Using WordPress? Is everything up-to-date?

Lately we have been having clients contact us about problems with their WordPress websites. They had various functions not working, or displaying incorrectly and asked that we look into the problem.

One for one, the problem traced back to WordPress, or one of the plugins, being out of date. WordPress is constantly being updated to add new functionality and make it more secure.

The plugins which supply additional functionality, such as calendars, contact forms, slideshows and image galleries, need to be constantly updated too. If they don’t then they might stop functioning altogether. Or worse, they might create conflicts which can bring the site down. In the worst case, the failure to update to current versions may allow a hacker to take over your website and deface it or serve up malware.

We are in no way trying to scare you away from using WordPress, in fact we recommend it to many of our clients. We are, however, strongly recommending that all aspects of the site are kept up-to-date. That being said, it has to be done carefully.

  • Check if your site needs updating: Simply go to the dashboard and click the updates menu. This will take you to the WordPress Updates page where you will see what needs to be updated.
    Wp Updates page
  • Check to be sure your host meets the minimum requirements for the update: the current requirements for WordPress are PHP 5.2.4 or greater, MySQL 5.0 or greater, and mod_rewrite Apache module. If not, you’ll need to ask them to make these upgrades.
  • Backup the entire site: Backups ensure that you have an immediate action plan should something go wrong. You need to backup both the database (there are several good plugins for this) and all the files. Especially if your site has been customized.
  • Turn off caching: If you are using a caching plugin be sure and turn it off while doing the changes. Then turn it back on when you are finished. That way you will be able to see any changes the updates make and spot problems faster.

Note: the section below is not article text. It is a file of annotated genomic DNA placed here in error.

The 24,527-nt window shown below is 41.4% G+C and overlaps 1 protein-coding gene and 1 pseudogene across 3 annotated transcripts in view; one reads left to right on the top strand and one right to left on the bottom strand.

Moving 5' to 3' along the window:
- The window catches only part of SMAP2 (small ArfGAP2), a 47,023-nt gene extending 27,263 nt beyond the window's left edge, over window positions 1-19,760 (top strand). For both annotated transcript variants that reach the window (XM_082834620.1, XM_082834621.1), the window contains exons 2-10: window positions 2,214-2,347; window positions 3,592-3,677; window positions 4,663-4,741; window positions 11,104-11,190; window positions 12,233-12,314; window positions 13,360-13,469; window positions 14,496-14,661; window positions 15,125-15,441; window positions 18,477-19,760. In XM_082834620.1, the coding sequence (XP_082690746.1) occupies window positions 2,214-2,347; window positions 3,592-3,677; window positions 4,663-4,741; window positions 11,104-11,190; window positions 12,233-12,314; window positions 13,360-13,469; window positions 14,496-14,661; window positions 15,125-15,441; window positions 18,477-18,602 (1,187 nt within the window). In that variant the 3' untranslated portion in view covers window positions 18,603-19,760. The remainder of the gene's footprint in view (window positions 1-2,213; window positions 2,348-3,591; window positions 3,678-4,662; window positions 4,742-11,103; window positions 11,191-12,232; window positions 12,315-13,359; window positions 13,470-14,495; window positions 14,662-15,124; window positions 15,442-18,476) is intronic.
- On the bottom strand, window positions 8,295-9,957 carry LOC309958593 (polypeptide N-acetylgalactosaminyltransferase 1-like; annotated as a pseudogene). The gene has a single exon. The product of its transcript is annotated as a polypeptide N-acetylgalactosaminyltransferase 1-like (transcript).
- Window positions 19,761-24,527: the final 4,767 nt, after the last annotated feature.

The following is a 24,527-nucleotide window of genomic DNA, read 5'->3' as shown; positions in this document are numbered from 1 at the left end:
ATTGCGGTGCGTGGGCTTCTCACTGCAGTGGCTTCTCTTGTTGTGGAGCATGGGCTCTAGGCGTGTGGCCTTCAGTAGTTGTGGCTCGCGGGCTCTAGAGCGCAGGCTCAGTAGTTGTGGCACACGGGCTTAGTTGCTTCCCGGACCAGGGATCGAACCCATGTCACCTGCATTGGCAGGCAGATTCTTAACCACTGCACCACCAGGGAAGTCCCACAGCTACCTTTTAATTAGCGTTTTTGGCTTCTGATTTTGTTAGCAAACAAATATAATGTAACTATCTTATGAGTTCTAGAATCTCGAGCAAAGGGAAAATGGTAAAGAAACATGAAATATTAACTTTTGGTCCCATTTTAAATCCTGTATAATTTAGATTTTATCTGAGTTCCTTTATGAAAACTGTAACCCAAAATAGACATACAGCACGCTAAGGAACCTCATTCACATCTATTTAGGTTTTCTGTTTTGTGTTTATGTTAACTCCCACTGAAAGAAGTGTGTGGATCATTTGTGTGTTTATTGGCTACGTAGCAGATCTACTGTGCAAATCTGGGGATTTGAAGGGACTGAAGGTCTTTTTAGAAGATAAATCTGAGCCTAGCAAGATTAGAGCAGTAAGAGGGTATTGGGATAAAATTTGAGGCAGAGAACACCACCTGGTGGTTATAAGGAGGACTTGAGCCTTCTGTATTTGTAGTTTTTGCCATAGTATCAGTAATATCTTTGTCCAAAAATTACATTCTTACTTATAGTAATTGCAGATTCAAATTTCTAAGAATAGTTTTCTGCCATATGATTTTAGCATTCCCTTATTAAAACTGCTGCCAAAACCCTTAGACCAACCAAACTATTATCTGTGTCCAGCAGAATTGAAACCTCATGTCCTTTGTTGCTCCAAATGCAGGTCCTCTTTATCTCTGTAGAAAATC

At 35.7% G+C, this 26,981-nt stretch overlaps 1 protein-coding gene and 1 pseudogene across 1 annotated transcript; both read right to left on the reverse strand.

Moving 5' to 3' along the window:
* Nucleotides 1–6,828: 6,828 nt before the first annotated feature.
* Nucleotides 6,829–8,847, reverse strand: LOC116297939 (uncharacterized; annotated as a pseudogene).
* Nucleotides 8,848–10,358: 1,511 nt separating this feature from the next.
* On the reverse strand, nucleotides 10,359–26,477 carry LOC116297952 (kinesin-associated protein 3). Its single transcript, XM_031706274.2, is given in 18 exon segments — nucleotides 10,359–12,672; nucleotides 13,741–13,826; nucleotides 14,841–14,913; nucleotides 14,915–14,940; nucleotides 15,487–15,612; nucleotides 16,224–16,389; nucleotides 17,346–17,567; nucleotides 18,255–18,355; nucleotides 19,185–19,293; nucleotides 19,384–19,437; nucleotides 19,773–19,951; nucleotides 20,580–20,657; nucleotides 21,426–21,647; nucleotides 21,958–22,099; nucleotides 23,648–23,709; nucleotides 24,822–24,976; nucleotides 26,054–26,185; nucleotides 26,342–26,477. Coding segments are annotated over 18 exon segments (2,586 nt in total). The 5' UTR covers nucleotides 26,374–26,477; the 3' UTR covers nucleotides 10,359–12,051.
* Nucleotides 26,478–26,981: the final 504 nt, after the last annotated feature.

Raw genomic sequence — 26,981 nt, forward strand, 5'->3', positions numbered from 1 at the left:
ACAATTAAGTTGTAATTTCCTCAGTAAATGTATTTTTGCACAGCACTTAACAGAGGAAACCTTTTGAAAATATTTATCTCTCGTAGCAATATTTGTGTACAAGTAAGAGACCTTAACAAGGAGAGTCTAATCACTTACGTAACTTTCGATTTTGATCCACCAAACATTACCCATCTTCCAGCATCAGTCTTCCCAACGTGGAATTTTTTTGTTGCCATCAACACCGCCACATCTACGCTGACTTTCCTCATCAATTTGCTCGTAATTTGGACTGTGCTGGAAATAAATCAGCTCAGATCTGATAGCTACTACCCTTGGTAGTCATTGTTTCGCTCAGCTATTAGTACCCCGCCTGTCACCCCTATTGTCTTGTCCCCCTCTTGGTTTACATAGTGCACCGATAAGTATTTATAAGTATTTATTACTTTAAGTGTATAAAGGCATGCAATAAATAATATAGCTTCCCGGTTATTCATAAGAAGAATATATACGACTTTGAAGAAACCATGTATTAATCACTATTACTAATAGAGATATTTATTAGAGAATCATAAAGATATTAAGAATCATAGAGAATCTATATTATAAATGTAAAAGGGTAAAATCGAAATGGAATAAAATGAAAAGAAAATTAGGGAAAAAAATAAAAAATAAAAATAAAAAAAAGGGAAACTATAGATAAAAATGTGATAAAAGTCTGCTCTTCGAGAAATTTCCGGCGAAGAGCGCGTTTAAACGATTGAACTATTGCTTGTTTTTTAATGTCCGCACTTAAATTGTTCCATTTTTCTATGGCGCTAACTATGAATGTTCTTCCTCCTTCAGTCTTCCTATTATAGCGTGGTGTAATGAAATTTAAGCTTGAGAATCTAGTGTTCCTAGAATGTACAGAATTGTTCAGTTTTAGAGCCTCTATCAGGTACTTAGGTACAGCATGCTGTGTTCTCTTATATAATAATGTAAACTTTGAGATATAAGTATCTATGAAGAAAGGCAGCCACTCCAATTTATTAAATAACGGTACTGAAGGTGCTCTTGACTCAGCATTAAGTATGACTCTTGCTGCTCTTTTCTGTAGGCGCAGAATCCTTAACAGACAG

• Update themes and plugins: Be sure all your plugins and the active theme are up to date. It is also a good idea to update the latest WordPress default theme just in case. This can be done from the WordPress Dashboard Update menu
  • Update WordPress: Click the Automatic Update button and let it happen.
  • Reactivate caching.
  • Check your site: Take the time to look the site over and be sure everything is working right. Check a few pages, some posts, and any special functionality to be sure everything looks right.

While all this sounds like a lot of work it’s not that bad once you’ve done it a few times. Of course, if you don’t feel comfortable or don’t have the time, CityCenter Co. will be happy to do it for you.

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Survey for Effectiveness

Want to make your website more effective? It’s easy if you know what your visitors want. But how do you find out?

One of the best ways to find out what your clients want is to ask them to take a short online survey about your business, your products or whatever it is you want to know. There are several online survey companies which you can use to create a really professional looking survey. An example of these is

It is also a good idea to offer some sort of incentive to intice people to take the survey. We at CityCenter Co. offer a small magnetic flashlight with our name on it and the chance to win a $25 Amazon gift card.